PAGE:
s := dbms_pipe.receive_message('stock_service');
        IF s <> 0 THEN
          raise_application_error(-20000, 'Error:' || to_char(s) ||
            'reading pipe');
        END IF;
        dbms_pipe.unpack_message(protocol_version);
        IF protocol_version <> '1' THEN
          raise_application_error(-20000, 'Bad protocol: ' || 
            protocol_version);
        END IF;
        dbms_pipe.unpack_message(returnpipe);
        dbms_pipe.unpack_message(service);
        IF service != 'getprice' THEN
          returnerror('Service ' || service || ' not supported');
        END IF;
        dbms_pipe.unpack_message(symbol);
      END;
  
      PROCEDURE return_price(errormsg in VARCHAR2, price in VARCHAR2) IS
        s INTEGER;
      BEGIN
        IF errormsg is NULL THEN
          dbms_pipe.pack_message('SUCCESS');
          dbms_pipe.pack_message(price);
        ELSE
          dbms_pipe.pack_message(errormsg);
        END IF;
        s := dbms_pipe.send_message(returnpipe);
        IF s <> 0 THEN
          raise_application_error(-20000, 'Error:'||to_char(s)||
            ' sending on pipe');
        END IF;
      END;
    END;
  

The procedure called by the client is:

    CREATE OR REPLACE FUNCTION stock_request (symbol VARCHAR2) 
        RETURN VARCHAR2 IS
      s        INTEGER;
      price    VARCHAR2(20);
      errormsg VARCHAR2(512);
    BEGIN
      dbms_pipe.pack_message('1');  -- protocol version
      dbms_pipe.pack_message(dbms_pipe.unique_session_name); -- return pipe
      dbms_pipe.pack_message('getprice');
      dbms_pipe.pack_message(symbol);
      s := dbms_pipe.send_message('stock_service');
      IF s <> 0 THEN
        raise_application_error(-20000, 'Error:'||to_char(s)||
          ' sending on pipe');
      END IF;
      s := dbms_pipe.receive_message(dbms_pipe.unique_session_name);
      IF s <> 0 THEN
        raise_application_error(-20000, 'Error:'||to_char(s)||
          ' receiving on pipe');
      END IF;
      dbms_pipe.unpack_message(errormsg);
      IF errormsg <> 'SUCCESS' THEN
        raise_application_error(-20000, errormsg);
      END IF;
      dbms_pipe.unpack_message(price);
      RETURN price;
    END;

You would typically only GRANT EXECUTE on DBMS_STOCK_SERVICE to the stock service application server, and would only GRANT EXECUTE on stock_request to those users allowed to use the service.


Summary of DBMS_PIPE Subprograms

Table 88-2 DBMS_PIPE Package Subprograms

Subprogram Description

CREATE_PIPE Function

Creates a pipe (necessary for private pipes)

NEXT_ITEM_TYPE Function

Returns datatype of next item in buffer

PACK_MESSAGE Procedures

Builds message in local buffer

PURGE Procedure

Purges contents of named pipe

RECEIVE_MESSAGE Function

Copies message from named pipe into local buffer

REMOVE_PIPE Function

Removes the named pipe

RESET_BUFFER Procedure

Purges contents of local buffer

SEND_MESSAGE Function

Sends message on named pipe: This implicitly creates a public pipe if the named pipe does not exist

UNIQUE_SESSION_NAME Function

Returns unique session name

UNPACK_MESSAGE Procedures

Accesses next item in buffer



CREATE_PIPE Function

This function explicitly creates a public or private pipe. If the private flag is TRUE, then the pipe creator is assigned as the owner of the private pipe.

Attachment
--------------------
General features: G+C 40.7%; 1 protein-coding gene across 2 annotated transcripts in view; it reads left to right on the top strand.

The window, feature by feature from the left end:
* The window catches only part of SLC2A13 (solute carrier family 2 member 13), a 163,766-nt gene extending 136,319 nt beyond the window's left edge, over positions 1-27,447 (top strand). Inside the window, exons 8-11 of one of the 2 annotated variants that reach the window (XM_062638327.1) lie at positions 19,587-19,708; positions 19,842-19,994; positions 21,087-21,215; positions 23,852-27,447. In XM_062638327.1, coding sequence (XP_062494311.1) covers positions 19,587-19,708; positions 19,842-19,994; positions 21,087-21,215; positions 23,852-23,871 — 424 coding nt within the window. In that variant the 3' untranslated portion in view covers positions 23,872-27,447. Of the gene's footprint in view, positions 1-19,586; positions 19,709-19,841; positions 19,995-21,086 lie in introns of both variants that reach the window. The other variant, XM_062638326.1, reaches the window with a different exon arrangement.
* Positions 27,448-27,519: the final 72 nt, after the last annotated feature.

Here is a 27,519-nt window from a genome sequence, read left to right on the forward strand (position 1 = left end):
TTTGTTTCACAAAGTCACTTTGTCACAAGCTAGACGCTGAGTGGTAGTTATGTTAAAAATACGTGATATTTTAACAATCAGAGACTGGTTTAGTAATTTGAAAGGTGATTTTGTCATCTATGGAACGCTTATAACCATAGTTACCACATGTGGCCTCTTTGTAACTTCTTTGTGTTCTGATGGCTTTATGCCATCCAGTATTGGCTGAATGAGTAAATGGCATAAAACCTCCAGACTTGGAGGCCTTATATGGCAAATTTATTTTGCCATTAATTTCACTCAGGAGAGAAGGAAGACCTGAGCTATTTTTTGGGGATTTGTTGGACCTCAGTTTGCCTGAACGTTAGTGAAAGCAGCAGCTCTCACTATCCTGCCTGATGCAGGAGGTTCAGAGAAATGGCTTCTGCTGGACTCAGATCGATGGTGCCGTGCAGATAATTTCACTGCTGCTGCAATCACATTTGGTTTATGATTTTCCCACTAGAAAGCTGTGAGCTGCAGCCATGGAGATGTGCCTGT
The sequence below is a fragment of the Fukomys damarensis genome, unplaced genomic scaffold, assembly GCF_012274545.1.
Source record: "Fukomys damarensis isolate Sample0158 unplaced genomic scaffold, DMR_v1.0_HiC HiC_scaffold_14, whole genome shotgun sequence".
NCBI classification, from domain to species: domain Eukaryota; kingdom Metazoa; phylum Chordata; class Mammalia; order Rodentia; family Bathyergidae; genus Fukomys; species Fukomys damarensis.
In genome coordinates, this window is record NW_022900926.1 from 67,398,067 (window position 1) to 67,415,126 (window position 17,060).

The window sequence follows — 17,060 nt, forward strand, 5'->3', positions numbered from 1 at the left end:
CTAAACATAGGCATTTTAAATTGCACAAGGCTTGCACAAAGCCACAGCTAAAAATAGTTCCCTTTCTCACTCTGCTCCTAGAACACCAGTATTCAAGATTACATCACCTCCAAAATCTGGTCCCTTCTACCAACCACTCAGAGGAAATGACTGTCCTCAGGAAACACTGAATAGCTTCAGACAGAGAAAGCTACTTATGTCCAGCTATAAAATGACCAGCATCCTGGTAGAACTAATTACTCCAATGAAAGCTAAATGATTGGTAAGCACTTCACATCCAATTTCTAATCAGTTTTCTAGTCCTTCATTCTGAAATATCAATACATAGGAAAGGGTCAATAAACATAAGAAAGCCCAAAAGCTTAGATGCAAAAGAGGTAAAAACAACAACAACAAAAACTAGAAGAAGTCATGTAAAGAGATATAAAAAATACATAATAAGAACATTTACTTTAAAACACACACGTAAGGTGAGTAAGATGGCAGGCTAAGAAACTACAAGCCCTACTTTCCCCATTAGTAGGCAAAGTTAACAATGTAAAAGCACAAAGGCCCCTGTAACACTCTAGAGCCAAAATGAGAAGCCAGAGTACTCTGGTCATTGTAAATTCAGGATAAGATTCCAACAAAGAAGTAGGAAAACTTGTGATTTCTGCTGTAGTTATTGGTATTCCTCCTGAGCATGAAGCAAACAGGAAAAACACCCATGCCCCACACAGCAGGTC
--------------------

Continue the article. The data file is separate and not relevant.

Explicitly-created pipes can only be removed by calling REMOVE_PIPE, or by shutting down the instance.

Syntax

DBMS_PIPE.CREATE_PIPE (
   pipename     IN VARCHAR2,
   maxpipesize  IN INTEGER DEFAULT 8192,
   private      IN BOOLEAN DEFAULT TRUE)
RETURN INTEGER;

Pragmas

pragma restrict_references(create_pipe,WNDS,RNDS); 

Parameters

Table 88-3 CREATE_PIPE Function Parameters

Parameter Description

pipename

Name of the pipe you are creating.

You must use this name when you call SEND_MESSAGE and RECEIVE_MESSAGE. This name must be unique across the instance.

Caution: Do not use pipe names beginning with ORA$. These are reserved for use by procedures provided by Oracle. Pipename should not be longer than 128 bytes, and is case insensitive. At this time, the name cannot contain Globalization Support characters.

maxpipesize

The maximum size allowed for the pipe, in bytes.

The total size of all of the messages on the pipe cannot exceed this amount. The message is blocked if it exceeds this maximum. The default maxpipesize is 8192 bytes.

The maxpipesize for a pipe becomes a part of the characteristics of the pipe and persists for the life of the pipe. Callers of SEND_MESSAGE with larger values cause the maxpipesize to be increased. Callers with a smaller value use the existing, larger value.

private

Uses the default, TRUE, to create a private pipe.

Public pipes can be implicitly created when you call SEND_MESSAGE.


Return Values

Table 88-4 CREATE_PIPE Function Return Values

Return Description

0

Successful.

If the pipe already exists and the user attempting to create it is authorized to use it, then Oracle returns 0, indicating success, and any data already in the pipe remains.

If a user connected as SYSDBA/SYSOPER re-creates a pipe, then Oracle returns status 0, but the ownership of the pipe remains unchanged.

ORA-23322

Failure due to naming conflict.

If a pipe with the same name exists and was created by a different user, then Oracle signals error ORA-23322, indicating the naming conflict.


Exceptions

Table 88-5 CREATE_PIPE Function Exception

Exception Description

Null pipe name

Permission error: Pipe with the same name already exists, and you are not allowed to use it.



NEXT_ITEM_TYPE Function

This function determines the datatype of the next item in the local message buffer.

After you have called RECEIVE_MESSAGE to place pipe information in a local buffer, call NEXT_ITEM_TYPE.

Syntax

DBMS_PIPE.NEXT_ITEM_TYPE 
  RETURN INTEGER; 

Pragmas

pragma restrict_references(next_item_type,WNDS,RNDS);  

Return Values

Table 88-6 NEXT_ITEM_TYPE Function Return Values

Return Description